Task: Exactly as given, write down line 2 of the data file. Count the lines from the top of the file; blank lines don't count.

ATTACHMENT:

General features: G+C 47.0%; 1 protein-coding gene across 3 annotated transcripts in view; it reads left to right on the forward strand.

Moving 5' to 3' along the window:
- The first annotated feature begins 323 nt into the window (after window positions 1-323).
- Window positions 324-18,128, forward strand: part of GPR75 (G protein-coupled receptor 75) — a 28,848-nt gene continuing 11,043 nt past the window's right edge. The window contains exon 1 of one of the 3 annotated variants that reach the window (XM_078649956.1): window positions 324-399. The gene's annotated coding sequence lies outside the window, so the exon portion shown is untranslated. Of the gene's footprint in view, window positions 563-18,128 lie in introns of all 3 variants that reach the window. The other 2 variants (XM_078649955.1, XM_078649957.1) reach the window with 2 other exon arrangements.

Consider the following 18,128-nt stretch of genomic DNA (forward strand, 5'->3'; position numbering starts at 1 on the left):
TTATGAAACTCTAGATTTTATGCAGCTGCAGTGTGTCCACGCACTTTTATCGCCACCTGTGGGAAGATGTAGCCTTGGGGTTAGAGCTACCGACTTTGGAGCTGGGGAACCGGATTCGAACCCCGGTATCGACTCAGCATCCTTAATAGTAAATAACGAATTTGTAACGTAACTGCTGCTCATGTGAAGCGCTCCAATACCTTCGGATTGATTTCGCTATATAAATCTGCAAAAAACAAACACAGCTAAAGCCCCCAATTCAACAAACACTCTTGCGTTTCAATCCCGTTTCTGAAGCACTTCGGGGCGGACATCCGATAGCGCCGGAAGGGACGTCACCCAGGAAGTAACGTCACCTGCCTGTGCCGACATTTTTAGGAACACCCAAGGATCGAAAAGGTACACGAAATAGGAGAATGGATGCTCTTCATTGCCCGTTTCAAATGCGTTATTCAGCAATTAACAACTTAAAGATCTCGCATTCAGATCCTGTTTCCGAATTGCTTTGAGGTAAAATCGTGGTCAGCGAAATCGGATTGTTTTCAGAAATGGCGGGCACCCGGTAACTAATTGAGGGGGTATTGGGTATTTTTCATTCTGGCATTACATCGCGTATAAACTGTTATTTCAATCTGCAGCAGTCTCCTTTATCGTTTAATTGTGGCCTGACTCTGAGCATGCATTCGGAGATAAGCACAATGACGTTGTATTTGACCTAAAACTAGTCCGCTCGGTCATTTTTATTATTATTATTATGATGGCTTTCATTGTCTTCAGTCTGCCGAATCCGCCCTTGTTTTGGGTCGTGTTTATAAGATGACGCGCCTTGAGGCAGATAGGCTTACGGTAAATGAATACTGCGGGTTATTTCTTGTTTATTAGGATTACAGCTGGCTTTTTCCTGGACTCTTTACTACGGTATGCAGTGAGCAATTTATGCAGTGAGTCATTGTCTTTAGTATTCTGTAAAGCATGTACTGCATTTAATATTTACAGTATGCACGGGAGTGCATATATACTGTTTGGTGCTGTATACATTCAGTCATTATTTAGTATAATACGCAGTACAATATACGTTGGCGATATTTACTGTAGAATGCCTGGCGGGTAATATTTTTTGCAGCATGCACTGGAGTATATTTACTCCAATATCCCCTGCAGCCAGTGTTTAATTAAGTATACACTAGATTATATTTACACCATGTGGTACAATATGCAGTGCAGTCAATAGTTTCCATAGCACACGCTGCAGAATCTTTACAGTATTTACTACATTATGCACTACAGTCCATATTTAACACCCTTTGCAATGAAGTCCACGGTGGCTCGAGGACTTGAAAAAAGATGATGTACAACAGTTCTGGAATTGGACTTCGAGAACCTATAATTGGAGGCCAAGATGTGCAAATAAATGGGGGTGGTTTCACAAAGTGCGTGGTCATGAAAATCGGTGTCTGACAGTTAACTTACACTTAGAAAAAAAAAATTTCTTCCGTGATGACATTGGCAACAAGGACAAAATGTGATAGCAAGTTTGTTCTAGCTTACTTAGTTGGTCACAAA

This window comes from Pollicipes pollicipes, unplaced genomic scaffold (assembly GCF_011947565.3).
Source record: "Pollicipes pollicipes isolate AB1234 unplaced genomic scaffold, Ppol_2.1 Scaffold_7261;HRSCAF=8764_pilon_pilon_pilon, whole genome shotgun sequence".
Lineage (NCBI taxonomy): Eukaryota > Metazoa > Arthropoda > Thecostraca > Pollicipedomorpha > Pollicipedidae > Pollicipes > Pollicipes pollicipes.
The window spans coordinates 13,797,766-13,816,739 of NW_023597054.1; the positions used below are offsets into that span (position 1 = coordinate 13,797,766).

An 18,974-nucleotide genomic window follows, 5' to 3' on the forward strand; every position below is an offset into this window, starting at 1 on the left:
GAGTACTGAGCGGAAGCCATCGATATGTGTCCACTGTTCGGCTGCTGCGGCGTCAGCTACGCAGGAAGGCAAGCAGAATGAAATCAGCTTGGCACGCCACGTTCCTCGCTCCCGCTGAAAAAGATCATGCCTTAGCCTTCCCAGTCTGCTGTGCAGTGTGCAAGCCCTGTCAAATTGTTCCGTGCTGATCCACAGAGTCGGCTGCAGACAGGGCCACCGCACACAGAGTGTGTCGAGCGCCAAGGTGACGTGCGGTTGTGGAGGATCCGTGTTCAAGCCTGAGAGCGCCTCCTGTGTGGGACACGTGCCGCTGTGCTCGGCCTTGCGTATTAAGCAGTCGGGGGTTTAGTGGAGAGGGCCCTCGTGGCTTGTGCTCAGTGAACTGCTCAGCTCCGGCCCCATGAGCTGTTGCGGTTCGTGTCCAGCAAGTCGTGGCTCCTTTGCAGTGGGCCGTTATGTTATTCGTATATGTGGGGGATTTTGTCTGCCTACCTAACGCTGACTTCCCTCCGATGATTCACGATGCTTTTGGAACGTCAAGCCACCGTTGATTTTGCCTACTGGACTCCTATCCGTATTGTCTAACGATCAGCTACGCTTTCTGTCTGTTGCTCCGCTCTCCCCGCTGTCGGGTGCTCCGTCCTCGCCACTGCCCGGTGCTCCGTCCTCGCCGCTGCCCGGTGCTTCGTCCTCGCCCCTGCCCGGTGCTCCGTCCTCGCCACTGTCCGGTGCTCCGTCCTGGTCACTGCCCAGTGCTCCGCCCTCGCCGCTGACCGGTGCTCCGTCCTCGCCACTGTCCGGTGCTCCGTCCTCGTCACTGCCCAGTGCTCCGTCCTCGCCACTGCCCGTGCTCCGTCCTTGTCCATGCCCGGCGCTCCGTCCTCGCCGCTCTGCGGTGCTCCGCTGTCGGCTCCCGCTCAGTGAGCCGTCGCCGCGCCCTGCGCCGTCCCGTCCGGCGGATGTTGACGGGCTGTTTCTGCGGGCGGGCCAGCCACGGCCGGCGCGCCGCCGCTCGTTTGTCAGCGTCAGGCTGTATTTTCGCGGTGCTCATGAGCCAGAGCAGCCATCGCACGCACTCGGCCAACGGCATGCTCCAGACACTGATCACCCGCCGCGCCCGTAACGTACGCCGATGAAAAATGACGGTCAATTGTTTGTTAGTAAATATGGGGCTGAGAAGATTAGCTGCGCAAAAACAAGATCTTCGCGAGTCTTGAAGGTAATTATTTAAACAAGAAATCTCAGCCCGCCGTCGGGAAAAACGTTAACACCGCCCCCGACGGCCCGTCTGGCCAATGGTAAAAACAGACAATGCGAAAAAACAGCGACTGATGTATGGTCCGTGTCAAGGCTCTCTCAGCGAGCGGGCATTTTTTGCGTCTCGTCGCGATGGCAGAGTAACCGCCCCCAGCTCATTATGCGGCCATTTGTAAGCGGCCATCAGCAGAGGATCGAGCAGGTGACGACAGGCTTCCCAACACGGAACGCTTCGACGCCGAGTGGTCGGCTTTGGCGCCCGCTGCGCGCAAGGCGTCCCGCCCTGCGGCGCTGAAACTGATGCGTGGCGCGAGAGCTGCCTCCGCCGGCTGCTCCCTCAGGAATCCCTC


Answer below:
Moving 5' to 3' along the window: